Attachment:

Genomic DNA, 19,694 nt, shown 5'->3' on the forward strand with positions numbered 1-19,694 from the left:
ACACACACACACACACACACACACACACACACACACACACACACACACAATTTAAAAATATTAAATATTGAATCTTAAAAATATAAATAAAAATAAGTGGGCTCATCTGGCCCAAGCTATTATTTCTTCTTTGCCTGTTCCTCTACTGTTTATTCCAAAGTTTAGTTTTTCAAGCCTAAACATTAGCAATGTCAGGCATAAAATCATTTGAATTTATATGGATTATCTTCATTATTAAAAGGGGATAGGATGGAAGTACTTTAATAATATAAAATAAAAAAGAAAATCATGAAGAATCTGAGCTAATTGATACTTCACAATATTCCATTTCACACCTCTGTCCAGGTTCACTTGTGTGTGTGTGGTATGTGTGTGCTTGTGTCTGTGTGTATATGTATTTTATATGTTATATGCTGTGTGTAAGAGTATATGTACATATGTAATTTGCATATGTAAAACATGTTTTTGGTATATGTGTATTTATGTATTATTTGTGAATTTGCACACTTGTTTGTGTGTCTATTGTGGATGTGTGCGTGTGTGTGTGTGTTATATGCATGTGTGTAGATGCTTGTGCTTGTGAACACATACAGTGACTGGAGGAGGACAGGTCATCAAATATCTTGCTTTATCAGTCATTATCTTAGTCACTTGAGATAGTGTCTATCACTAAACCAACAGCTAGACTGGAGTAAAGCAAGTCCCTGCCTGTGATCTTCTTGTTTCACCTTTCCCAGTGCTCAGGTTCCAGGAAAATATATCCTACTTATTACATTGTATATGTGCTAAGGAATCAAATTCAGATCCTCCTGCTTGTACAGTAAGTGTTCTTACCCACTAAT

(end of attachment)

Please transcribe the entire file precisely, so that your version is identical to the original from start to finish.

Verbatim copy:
Genomic DNA, 19,694 nt, shown 5'->3' on the forward strand with positions numbered 1-19,694 from the left:
ACACACACACACACACACACACACACACACACACACACACACACACACAATTTAAAAATATTAAATATTGAATCTTAAAAATATAAATAAAAATAAGTGGGCTCATCTGGCCCAAGCTATTATTTCTTCTTTGCCTGTTCCTCTACTGTTTATTCCAAAGTTTAGTTTTTCAAGCCTAAACATTAGCAATGTCAGGCATAAAATCATTTGAATTTATATGGATTATCTTCATTATTAAAAGGGGATAGGATGGAAGTACTTTAATAATATAAAATAAAAAAGAAAATCATGAAGAATCTGAGCTAATTGATACTTCACAATATTCCATTTCACACCTCTGTCCAGGTTCACTTGTGTGTGTGTGGTATGTGTGTGCTTGTGTCTGTGTGTATATGTATTTTATATGTTATATGCTGTGTGTAAGAGTATATGTACATATGTAATTTGCATATGTAAAACATGTTTTTGGTATATGTGTATTTATGTATTATTTGTGAATTTGCACACTTGTTTGTGTGTCTATTGTGGATGTGTGCGTGTGTGTGTGTGTTATATGCATGTGTGTAGATGCTTGTGCTTGTGAACACATACAGTGACTGGAGGAGGACAGGTCATCAAATATCTTGCTTTATCAGTCATTATCTTAGTCACTTGAGATAGTGTCTATCACTAAACCAACAGCTAGACTGGAGTAAAGCAAGTCCCTGCCTGTGATCTTCTTGTTTCACCTTTCCCAGTGCTCAGGTTCCAGGAAAATATATCCTACTTATTACATTGTATATGTGCTAAGGAATCAAATTCAGATCCTCCTGCTTGTACAGTAAGTGTTCTTACCCACTAAT